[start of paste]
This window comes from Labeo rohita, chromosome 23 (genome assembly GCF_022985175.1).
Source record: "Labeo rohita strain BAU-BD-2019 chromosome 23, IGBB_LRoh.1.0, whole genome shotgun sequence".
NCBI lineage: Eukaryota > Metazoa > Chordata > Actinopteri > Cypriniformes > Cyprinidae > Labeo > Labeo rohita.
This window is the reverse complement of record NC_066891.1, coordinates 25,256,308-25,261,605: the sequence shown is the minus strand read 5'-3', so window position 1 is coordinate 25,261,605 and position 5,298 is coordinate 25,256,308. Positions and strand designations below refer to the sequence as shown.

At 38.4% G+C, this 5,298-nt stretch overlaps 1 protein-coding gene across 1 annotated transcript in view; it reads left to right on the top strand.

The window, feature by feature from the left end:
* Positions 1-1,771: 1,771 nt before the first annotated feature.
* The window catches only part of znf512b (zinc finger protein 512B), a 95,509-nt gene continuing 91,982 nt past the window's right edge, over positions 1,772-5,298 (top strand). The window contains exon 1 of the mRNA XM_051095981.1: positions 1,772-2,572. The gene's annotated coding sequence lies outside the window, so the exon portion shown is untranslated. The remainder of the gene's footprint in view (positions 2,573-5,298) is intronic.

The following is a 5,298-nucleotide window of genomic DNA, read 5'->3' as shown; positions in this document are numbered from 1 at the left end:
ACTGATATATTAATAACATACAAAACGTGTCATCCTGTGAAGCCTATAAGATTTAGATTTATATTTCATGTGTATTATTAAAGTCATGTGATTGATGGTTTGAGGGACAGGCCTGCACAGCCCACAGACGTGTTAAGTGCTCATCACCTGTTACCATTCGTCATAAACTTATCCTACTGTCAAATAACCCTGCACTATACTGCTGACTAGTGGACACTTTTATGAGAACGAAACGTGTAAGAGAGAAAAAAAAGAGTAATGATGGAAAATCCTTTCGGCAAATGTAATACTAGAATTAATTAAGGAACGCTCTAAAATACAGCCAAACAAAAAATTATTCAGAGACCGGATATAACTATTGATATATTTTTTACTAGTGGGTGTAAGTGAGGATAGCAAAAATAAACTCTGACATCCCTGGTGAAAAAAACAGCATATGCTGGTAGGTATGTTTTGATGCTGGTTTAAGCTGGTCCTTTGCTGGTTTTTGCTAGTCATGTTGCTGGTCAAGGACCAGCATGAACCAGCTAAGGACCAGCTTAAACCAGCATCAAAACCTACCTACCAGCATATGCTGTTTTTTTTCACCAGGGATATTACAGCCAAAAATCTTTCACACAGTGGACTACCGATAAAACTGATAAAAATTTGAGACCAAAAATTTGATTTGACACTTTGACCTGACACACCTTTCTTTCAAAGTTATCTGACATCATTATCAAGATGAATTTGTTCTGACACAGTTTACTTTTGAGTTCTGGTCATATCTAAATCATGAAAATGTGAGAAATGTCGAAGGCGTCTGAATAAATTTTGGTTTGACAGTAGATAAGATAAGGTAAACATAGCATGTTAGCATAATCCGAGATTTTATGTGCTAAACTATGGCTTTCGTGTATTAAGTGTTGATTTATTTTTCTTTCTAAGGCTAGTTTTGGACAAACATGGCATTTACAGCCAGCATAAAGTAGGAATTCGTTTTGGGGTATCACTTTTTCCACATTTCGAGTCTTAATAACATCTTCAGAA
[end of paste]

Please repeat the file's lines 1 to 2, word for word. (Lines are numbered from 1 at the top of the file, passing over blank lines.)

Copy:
This window comes from Labeo rohita, chromosome 23 (genome assembly GCF_022985175.1).
Source record: "Labeo rohita strain BAU-BD-2019 chromosome 23, IGBB_LRoh.1.0, whole genome shotgun sequence".